The others joined in turn, their faces illuminated by the emotions wrestling behind. Eventually, though, each child succumbed to joy, and their faces turn upwards, singing to a sky which could never return their dreams of hope and love.

 

Eventually, their voices tired, and they retreated into the castle, finding refuge amid the ruins of glory and splendor. Only the little lantern remained outside, faithfully shedding its light across the ages.

 

Batman to the Rescue!

“But, Papa! It’s a just a bat! A cute, little, fuzzy bat!”

My father stood at the base of the stairs, armed with a snow shovel and a heavy-duty construction hat. “Shoo it towards me, Em. I’ll take care of it.”

The offending scoundrel hung next to two icicles from the rafters in the attic. “But, Papa! It’s shivering! It’s scared! And cold!”

“Just a minute, it’ll be over –”

“PAPA! Don’t HURT it!”

My father frowned. “Go downstairs, Em!”

“Papa!”

“EMILY!”

I cringed, but didn’t move.

“Young lady, go downstairs NOW!”

I dragged my feet along the floor as I walked towards the door. I didn’t look at my father as I passed him, but, two steps away from the bottom of the stairs, I turned around.

“But, Papa –”

BOOM!

The door slammed in my face, and, after an uncomfortable pause, I heard a symphony of scuffles and shuffling, peppered with the occasional groan.

I ran to find my mother, the only person who could end this injustice. But she had gone shopping, and I found myself alone in the attic a few hours later, with no sign of either father or bat.

Several days later, I was in the kitchen, peeling a potato, when I heard my sister shriek.

The potato fell into the sink. “You okay?” I turned around. “What happened?”

“It’s a s-s-spider, Em.”

“Oh, okay. You can take it outside. There’s paper in the drawer.” I turned back to the sink.

“But i-it’s so ugly.”

I rolled my eyes. “So are you.”

My sister sniffed. “…PAPAAAAAAAAAAAAAAAAAAAAAAAA!!!!!!!!!!!!!!!!!!!!!!!!!!!”

“Claire, don’t — ”

My father ran into the kitchen. “Claire? What’s wrong?”

“Spider.” Claire pointed to the corner by the window.

“Here,” I said quickly, “let me just wash my hands and we can — ”

SWAT!

Another spider bit the dust.

Later that day, I was walking outside when I saw a small lump of colour on the ground. Curious, I leant closer. A small, flaky beak…damp, downy feathers…

It was a dead bird.

I screamed the first thing which came to mind. “PAPAAAAAAAAAAAAAAAAAAAAAA!!!!!!!!!”

A few moments passed before he came running around the corner, armed with a broomstick.

“What is it, Em?”

I pointed to the ground. “I-It’s DEAD!”

My father lowered the broom. “Oh.”

“It’s so saaaaaaad.” Tears began to pour down my cheeks.

“Oh, Em, don’t cry.” My father rushed over. “It’s happy, now. It’s at peace.”

“Peace?”

“Sometimes the little mites go where they don’t belong. They’re sick and lost and frightened. It’s more merciful this way, see?”

I sniffed. “Maybe?”

My father smiled. “Good. Now, what about some hot chocolate?”

Time to Say Goodnight

She rolled over, stretching her hands far enough to feel her husband’s sweat soaking the bed. It would leave a stain, surely: a big, unsightly, yellow stain on her new mattress. But that couldn’t be helped. Try as she might, he would never wear the lighter pyjamas or use the cotton blanket instead. The man was stubborn as his mother. An ox. A donkey. A two-headed rhinoceros charging towards, well…

She sighed, rolling onto her back. It really was hot, the woman realised, and she kicked the sheets away, wriggling her toes.

The air conditioner clicked on, and a car beeped outside.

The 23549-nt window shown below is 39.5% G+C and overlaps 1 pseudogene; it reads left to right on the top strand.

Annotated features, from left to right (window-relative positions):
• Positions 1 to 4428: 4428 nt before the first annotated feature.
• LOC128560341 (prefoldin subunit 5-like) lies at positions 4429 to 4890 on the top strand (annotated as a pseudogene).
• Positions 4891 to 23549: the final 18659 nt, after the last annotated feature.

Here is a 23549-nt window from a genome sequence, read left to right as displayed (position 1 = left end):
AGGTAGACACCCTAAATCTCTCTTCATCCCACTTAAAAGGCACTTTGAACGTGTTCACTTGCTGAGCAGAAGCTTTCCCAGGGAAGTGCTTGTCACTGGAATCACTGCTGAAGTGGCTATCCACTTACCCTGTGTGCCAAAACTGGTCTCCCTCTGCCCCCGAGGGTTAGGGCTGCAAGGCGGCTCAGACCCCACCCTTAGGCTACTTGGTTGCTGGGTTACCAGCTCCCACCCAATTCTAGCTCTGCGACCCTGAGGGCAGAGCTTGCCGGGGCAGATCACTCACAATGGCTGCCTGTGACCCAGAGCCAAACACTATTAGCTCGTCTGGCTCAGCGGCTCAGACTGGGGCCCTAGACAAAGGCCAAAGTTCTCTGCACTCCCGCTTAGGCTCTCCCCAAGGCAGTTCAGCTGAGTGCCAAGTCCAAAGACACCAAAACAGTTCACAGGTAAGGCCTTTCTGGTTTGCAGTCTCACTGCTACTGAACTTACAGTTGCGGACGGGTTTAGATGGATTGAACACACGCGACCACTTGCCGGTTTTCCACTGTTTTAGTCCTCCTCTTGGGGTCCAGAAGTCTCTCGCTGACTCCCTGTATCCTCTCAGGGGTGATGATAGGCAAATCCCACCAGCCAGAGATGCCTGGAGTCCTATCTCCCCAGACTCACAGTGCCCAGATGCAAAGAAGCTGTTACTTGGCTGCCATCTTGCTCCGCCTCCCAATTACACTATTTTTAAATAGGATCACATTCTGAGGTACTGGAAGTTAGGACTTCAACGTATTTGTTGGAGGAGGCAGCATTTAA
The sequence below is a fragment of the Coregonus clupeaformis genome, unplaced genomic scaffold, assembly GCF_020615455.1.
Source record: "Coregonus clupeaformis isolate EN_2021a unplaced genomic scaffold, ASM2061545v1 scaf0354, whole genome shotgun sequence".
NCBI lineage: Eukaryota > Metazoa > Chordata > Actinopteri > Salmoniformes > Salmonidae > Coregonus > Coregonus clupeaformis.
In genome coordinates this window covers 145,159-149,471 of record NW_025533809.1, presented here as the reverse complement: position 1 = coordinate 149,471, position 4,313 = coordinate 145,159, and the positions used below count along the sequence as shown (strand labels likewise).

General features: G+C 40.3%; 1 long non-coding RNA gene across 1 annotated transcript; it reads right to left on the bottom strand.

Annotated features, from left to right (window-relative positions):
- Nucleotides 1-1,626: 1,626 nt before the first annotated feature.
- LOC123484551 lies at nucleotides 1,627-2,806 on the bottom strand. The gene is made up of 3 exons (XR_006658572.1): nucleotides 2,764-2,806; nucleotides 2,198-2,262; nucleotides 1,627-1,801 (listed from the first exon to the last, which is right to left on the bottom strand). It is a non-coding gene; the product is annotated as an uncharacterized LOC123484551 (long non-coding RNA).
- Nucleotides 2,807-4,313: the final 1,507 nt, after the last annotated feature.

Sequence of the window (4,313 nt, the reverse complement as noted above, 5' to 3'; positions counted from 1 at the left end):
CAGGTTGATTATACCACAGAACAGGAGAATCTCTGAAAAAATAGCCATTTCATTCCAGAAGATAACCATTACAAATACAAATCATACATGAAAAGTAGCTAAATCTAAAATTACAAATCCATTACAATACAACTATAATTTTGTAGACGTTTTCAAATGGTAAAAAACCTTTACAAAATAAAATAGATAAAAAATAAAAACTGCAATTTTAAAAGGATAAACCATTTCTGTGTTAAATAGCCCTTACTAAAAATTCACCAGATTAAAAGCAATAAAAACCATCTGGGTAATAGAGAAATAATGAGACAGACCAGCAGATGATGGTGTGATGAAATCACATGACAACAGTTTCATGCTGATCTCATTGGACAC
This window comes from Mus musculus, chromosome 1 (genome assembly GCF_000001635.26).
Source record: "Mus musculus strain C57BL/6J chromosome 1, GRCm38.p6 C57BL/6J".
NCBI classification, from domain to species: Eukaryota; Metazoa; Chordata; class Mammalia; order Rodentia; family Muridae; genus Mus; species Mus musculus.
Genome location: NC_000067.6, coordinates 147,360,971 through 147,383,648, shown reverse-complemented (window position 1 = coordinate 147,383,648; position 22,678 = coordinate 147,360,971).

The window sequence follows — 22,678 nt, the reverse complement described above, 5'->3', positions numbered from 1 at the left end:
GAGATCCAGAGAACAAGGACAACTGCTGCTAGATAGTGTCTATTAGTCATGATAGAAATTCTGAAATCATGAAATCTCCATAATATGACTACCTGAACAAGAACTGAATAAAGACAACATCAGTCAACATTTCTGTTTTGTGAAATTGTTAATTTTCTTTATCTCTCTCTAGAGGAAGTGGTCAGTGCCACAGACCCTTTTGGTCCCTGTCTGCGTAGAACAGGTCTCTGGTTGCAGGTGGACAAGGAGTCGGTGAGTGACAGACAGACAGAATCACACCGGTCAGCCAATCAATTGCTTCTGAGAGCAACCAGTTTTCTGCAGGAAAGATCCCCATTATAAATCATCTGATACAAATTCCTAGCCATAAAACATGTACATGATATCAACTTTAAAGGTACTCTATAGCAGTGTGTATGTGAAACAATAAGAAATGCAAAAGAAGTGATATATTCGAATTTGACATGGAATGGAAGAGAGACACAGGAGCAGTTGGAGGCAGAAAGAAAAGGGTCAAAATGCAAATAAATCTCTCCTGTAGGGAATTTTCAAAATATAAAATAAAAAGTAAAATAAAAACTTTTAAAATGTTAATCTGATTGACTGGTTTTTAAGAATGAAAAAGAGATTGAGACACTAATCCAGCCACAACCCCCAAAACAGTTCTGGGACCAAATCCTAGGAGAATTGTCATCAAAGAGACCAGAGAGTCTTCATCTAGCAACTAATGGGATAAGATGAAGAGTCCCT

Mrs Mackaver’s  brats, she thought numbly. Always out at strange hours. Wonder they haven’t been caught behind bars, or worse.

A cricket chirped, and her husband murmured in his sleep. The woman listened, recognising the lyrics to their favourite song. The Bee Gees. They had met at the concert, and kissed under the stars.

Her romantic flashbacks, however, were interrupted by a flushing toilet. The woman stiffened. Water rushed through the walls, and ideas raced through her head. She froze at the thought of her children. In their bedrooms. Alone. Were they ill? Had Johnny eaten too many sweets in school? They would come to her if something were wrong, wouldn’t they?

The woman lifted her head off the pillow, watching a trickle of light ooze into the room. Who had closed her door? Was it Gabrielle? The woman didn’t remember hearing the door close. She lifted herself from the bed, wincing as her knees creaked. Her husband was still sleeping. She didn’t want to wake him.

The door opened smoothly, and the woman squinted. Lights were on downstairs. Had Gabby taken her brother downstairs for a drink? Maybe some medication? They shouldn’t take medication without asking her first.

The woman eased herself down the stairs, tracing the outline of each step in the dim light. There was a rustle of cloth — a coat, perhaps — from the back corridor. The woman pattered across the floor, calling: “Gabby? Johnny? Are you there? Is everything all right?”

A stranger’s face appeared at the end of the corridor, and the woman jumped. “Who are you?” she demanded, scowling at the stranger. “Where are my children?”

The stranger’s face melted into concern, pity, and relief. “Did I wake you? I was trying not to make too much noise.”

The woman frowned. “Who are you? What do you want?”

“It’s okay, mum. Go back to sleep. I’m working the early shift today, remember?”

The woman shook her head. “Who are you? You’ll wake little Johnny with all this noise.”

The stranger smiled sadly. “Mum, Johnny will be here in a few hours. With Diane. You remember Diane? You went to the wedding in January.”

“…Diane?”

The stranger nodded.

“Then who are you?”

The stranger sighed. “I’m Gabby, mum. I know you don’t — ”

“You’re not,” the woman said flatly. “You’re too old. And much too ugly.”

A smile played on the stranger’s lips. “I know, mum. Are you hungry? There’s coffee in the kitchen. Johnny will be here in a little bit, okay?”